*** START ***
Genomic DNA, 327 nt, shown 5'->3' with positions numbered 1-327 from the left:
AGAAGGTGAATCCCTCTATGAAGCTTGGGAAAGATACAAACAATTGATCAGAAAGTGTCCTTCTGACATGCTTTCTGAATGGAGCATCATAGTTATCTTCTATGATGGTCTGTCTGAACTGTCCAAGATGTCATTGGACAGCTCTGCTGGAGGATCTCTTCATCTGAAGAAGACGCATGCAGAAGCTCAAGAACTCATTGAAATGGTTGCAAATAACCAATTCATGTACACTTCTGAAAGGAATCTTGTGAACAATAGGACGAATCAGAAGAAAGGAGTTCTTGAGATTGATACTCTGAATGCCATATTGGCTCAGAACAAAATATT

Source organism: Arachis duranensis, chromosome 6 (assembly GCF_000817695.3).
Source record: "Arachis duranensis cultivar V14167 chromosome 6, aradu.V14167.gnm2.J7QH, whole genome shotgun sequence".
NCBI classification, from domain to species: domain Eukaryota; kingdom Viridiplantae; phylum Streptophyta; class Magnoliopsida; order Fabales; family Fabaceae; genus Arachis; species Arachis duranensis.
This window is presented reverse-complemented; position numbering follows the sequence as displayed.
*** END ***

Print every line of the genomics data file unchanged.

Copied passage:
Genomic DNA, 327 nt, shown 5'->3' with positions numbered 1-327 from the left:
AGAAGGTGAATCCCTCTATGAAGCTTGGGAAAGATACAAACAATTGATCAGAAAGTGTCCTTCTGACATGCTTTCTGAATGGAGCATCATAGTTATCTTCTATGATGGTCTGTCTGAACTGTCCAAGATGTCATTGGACAGCTCTGCTGGAGGATCTCTTCATCTGAAGAAGACGCATGCAGAAGCTCAAGAACTCATTGAAATGGTTGCAAATAACCAATTCATGTACACTTCTGAAAGGAATCTTGTGAACAATAGGACGAATCAGAAGAAAGGAGTTCTTGAGATTGATACTCTGAATGCCATATTGGCTCAGAACAAAATATT

Source organism: Arachis duranensis, chromosome 6 (assembly GCF_000817695.3).
Source record: "Arachis duranensis cultivar V14167 chromosome 6, aradu.V14167.gnm2.J7QH, whole genome shotgun sequence".
NCBI classification, from domain to species: domain Eukaryota; kingdom Viridiplantae; phylum Streptophyta; class Magnoliopsida; order Fabales; family Fabaceae; genus Arachis; species Arachis duranensis.
This window is presented reverse-complemented; position numbering follows the sequence as displayed.